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West Bengal govt denies permission for public meetings by Mohan Bhagwat, Amit Shah

LiveMint logoLiveMint 06-09-2017 Arkamoy Dutta Majumdar

Kolkata: Even as the Bharatiya Janata Party (BJP) continues to expand its support base in West Bengal, the state administration has refused to grant permission to two right-wing ideologues to hold public meetings in Kolkata.

Mohan Bhagwat, the chief of the Rashtriya Swayamsevak Sangh (RSS), is to visit Kolkata in early October. He was to address a public meeting on 3 October at the Mahajati Sadan, a large hall in central Kolkata, which can accommodate up to 1,200 people.

Permission was initially granted for the meeting, but was withdrawn earlier this month, said Rantideb Sengupta, secretary of Sister Nivedita Trust, a non-government organisation, at whose invitation Bhagwat planned to visit Kolkata. The trust was told that the hall will not be available because it is undergoing renovation, said Sengupta.

In January, RSS moved the Calcutta high court to secure permission to hold a public rally addressed by Bhagwat. It was held at a ground in central Kolkata under orders of the Calcutta high court.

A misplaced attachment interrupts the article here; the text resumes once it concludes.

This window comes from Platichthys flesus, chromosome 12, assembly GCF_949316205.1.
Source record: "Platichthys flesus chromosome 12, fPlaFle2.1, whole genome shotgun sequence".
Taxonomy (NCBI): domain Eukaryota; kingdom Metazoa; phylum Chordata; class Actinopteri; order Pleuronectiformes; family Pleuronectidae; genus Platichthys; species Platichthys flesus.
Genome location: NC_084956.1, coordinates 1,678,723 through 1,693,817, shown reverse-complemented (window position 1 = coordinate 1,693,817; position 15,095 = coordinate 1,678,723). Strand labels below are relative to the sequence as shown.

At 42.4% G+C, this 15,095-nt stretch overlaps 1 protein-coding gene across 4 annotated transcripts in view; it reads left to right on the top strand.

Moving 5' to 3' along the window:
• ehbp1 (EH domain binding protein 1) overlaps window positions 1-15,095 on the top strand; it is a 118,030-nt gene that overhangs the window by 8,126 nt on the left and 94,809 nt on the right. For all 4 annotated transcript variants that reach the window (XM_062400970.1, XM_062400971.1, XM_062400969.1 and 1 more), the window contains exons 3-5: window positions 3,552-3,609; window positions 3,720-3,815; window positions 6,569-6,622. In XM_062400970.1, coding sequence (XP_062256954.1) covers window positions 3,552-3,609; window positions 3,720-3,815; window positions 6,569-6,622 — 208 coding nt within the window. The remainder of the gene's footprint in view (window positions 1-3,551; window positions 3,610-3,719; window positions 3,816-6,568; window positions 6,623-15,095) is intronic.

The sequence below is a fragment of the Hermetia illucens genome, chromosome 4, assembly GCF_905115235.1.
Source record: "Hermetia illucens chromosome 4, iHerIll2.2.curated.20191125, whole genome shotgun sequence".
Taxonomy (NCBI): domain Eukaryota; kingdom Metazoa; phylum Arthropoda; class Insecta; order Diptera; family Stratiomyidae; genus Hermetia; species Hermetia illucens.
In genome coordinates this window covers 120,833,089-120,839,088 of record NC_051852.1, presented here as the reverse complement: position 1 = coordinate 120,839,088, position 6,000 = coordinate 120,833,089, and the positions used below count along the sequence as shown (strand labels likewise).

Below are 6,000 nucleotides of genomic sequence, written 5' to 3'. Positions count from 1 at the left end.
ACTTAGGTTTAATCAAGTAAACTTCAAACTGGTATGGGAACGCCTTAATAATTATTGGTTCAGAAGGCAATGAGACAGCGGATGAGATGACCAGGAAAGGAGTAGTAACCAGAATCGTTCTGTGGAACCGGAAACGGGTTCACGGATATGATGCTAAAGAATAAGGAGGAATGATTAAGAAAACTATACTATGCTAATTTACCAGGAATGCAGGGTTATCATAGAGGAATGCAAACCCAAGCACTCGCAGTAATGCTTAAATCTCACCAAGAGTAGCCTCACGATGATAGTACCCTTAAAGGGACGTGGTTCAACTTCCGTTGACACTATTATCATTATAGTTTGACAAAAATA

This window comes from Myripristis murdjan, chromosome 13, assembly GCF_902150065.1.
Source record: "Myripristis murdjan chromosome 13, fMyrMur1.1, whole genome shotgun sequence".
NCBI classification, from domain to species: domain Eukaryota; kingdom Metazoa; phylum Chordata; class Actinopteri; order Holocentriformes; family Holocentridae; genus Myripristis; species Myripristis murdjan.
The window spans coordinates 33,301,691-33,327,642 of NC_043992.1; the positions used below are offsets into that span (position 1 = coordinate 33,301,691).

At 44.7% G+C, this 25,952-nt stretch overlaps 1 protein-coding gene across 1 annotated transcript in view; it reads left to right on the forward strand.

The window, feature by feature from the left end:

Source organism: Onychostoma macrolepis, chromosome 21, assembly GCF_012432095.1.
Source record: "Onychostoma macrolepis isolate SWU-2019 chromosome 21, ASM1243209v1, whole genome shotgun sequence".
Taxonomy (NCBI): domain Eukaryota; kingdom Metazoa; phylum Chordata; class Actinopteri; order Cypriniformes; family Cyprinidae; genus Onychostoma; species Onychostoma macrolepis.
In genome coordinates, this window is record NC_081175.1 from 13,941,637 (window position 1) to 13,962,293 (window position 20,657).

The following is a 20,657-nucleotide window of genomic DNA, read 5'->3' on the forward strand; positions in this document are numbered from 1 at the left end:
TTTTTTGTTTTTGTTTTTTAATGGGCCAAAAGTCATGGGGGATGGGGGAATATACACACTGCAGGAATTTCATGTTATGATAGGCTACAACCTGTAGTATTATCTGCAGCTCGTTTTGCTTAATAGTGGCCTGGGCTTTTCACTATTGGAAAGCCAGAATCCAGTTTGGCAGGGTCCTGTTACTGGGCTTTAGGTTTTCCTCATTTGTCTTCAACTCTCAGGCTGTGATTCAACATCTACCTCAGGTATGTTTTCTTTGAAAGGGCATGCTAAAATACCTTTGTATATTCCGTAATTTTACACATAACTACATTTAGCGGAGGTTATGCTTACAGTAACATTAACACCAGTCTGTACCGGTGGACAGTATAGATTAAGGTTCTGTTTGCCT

The state, however, refused to grant permission for another event at the Netaji Indoor Stadium in Kolkata, which was to be addressed by BJP president Amit Shah. The stadium can accommodate as many as 12,000 people. Shah was to address a meeting at the stadium during his visit to Kolkata between 11 and 13 September.

The party was told that the stadium is not available until after Durga puja, due later this month, said Sayantan Basu, a spokesperson for the BJP in Kolkata. “These are proof that there is no democracy in West Bengal,” he said.

Several RSS chiefs have visited Kolkata and addressed public meetings, said Biplab Roy, a spokesperson for the outfit in Kolkata. It is surprising that the state is now trying to stop them from addressing the local people, he added.

Two senior BJP leaders in Kolkata said that in the absence of strong local leadership, ideologues such as Bhagwat and Shah are key to expanding the party’s support base in the state.

Clearly, the Trinamool Congress will create impediments, but the BJP will find ways to deal with them, they added, asking not to be named. “We have, fighting against all odds, established ourselves as the only opposition party in the state,” said one of them.

Biswanath Chakraborty, a professor of political science at Kolkata’s Rabindra Bharati University, said the Trinamool Congress has turned its focus on the BJP and RSS from the Left parties which are anyhow in disarray.

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